AUSTIN, Texas — A new study published in the American Journal of Obstetrics and Gynecology reveals COVID-19 vaccines in pregnant women can offer protection to newborns.
Dr. John Sherman, OBGYN St. David’s Georgetown Hospital said women pass immunity to their newborn two ways, based on the study focusing on new mothers and pregnant women.
“This study shares with 131 women and it did show that those babies did get those antibodies from the moms,” Dr. Sherman said. “In the study they looked at women who were lactating, pregnant and non-pregnant. In this pregnancy population, what happens is the mom gets the vaccine and the body makes an immune response. We know that that antibody pass via breastmilk and via the placenta to the baby. So, the mom is giving the baby immunity.”
Dr. Sherman encourages his pregnant patients to get vaccinated as the study shows it is how moms can protect their babies from the virus, especially during a time where a vaccine hasn’t been approved for those under 16.
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“If you think about the pediatric population of a newborn to a 2-year-old, who do they really spend time with? They spend time with the adults in their lives. If the mom had immunity, gave it to that baby and if that baby came in contact with their grandparent or somebody who may have COVID-19, there’d be some protective effect,” Dr. Sherman said.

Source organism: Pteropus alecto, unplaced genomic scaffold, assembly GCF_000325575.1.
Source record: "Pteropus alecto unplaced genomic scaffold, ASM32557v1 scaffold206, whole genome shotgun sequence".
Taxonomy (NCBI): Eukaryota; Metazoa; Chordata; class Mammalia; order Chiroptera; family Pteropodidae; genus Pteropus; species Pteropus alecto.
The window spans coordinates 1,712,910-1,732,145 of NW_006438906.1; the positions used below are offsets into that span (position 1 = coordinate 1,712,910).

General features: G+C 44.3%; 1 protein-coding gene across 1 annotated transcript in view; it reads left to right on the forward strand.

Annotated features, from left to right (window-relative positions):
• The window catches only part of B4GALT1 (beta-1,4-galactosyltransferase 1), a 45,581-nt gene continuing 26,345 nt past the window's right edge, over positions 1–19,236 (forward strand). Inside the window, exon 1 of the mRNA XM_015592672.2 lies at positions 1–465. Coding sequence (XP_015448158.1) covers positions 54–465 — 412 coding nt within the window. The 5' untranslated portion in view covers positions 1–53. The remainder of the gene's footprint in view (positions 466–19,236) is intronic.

“I’m highly encouraging my patients to [get the vaccine] if they’re pregnant, thinking of being pregnant or lactating.," he added. "We feel that there is safety there. We want patients to have that autonomy and self-decisions. So, we want to support them, give them information as it evolves, and encourage them, but not make them feel bad if they don’t want the vaccine.”
Although researchers said it’s unknown how long those antibodies will last, Dr. Sherman said it’s worth protecting newborns for even a short period of time.
“The less infections we can have and the more immunity, even if it’s short-lived, because not all immunity that a mom gives a baby lasts long, helps our whole population move forward and ‘return back to normal,’” Dr. Sherman said.